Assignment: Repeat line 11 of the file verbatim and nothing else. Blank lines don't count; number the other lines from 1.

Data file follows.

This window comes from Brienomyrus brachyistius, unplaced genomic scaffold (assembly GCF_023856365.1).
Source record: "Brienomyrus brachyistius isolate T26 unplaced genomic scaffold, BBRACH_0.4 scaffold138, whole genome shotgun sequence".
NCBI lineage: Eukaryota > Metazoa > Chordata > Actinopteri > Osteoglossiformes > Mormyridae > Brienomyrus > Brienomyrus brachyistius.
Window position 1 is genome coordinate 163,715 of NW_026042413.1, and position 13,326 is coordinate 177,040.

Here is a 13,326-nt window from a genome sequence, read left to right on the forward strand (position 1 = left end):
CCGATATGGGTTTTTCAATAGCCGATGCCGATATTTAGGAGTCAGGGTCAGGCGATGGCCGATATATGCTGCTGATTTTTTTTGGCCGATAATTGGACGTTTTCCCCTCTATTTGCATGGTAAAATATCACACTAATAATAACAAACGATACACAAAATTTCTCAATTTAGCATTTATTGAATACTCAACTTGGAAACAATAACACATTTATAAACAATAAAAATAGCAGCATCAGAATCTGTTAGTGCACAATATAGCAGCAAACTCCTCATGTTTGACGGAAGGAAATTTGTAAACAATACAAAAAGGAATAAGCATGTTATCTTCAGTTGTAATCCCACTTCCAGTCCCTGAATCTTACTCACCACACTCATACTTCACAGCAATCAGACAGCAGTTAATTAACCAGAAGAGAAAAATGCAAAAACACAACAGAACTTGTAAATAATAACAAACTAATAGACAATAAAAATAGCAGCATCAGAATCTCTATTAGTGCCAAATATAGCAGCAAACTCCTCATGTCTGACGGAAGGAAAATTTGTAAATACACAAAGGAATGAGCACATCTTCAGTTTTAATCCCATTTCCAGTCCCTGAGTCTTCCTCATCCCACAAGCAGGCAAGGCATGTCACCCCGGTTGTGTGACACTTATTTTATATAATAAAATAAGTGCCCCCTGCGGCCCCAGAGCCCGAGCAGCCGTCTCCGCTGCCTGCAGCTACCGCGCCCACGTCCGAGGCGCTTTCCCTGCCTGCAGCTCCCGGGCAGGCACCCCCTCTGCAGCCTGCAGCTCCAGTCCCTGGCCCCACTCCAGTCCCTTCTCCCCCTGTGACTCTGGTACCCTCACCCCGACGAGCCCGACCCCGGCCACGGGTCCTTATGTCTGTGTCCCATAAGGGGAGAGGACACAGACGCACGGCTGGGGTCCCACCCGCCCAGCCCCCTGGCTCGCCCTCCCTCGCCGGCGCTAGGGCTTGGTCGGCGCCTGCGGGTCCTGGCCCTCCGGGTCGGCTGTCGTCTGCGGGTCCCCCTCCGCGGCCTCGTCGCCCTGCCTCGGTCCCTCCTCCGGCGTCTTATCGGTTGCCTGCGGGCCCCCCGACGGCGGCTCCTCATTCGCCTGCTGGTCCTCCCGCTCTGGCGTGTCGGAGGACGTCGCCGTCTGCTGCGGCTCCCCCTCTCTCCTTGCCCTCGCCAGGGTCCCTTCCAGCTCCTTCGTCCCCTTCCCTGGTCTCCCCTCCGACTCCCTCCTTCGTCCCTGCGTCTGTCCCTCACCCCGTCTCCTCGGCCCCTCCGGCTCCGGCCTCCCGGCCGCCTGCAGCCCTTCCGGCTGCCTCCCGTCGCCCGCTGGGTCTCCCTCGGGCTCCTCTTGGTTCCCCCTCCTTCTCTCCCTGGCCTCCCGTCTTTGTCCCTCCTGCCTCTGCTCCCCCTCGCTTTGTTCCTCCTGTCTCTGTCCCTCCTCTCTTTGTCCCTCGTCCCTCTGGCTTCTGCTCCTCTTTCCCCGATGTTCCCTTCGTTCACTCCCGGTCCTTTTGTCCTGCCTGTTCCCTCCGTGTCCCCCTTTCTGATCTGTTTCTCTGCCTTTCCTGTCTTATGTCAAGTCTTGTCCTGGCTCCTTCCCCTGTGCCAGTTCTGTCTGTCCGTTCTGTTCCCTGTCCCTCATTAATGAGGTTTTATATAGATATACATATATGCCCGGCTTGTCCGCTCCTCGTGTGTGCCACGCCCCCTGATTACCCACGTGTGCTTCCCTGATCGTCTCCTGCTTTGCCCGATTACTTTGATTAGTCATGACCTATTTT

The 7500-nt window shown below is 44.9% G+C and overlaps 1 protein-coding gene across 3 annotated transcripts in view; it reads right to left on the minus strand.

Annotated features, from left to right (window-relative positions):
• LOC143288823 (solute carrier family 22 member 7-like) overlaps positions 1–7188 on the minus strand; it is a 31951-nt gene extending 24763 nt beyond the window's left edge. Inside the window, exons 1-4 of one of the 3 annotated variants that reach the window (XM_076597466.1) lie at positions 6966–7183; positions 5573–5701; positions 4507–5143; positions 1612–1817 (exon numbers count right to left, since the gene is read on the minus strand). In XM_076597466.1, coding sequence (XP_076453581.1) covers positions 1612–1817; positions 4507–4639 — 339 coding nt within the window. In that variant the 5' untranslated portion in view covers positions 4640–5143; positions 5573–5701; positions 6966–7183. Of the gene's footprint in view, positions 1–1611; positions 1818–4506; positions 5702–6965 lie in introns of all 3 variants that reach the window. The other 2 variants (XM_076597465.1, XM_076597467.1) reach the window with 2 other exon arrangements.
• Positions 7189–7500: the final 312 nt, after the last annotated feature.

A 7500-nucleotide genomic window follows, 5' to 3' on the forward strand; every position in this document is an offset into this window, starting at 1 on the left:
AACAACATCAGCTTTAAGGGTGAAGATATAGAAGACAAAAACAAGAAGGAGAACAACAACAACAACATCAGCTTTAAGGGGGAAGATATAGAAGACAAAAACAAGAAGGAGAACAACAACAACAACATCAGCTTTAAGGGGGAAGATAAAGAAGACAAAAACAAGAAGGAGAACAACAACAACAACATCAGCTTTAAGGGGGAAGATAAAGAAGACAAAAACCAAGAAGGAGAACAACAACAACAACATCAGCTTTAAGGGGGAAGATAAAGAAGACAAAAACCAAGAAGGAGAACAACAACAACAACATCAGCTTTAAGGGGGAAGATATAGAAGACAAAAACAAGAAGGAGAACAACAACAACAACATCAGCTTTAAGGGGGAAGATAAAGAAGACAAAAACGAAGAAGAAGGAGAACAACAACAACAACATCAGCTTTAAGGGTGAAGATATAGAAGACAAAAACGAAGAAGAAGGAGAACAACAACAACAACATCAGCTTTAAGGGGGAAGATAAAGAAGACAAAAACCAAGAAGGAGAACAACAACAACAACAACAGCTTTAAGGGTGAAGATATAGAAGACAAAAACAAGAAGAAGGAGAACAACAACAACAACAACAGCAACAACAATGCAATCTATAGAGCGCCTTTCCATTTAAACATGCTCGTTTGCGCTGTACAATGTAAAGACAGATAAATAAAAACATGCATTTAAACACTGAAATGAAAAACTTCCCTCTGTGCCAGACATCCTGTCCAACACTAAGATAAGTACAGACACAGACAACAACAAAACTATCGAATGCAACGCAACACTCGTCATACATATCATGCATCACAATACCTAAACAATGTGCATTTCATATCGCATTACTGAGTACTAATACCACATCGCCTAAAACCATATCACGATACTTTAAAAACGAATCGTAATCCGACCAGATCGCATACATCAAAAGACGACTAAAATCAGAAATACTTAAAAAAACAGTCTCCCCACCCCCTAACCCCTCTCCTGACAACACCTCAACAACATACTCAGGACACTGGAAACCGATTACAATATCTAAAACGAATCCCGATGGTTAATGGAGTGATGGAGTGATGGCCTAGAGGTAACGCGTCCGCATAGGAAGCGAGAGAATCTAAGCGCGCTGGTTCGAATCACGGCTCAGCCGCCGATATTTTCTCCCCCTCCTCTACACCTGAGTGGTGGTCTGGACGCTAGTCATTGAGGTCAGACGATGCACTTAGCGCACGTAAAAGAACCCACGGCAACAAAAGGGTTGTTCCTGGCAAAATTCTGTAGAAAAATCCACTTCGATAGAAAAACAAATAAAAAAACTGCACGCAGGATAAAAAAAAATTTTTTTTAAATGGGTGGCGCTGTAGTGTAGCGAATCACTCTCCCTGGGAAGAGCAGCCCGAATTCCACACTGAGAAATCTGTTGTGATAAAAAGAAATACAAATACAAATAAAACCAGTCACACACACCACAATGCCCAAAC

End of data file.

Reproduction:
A 7500-nucleotide genomic window follows, 5' to 3' on the forward strand; every position in this document is an offset into this window, starting at 1 on the left: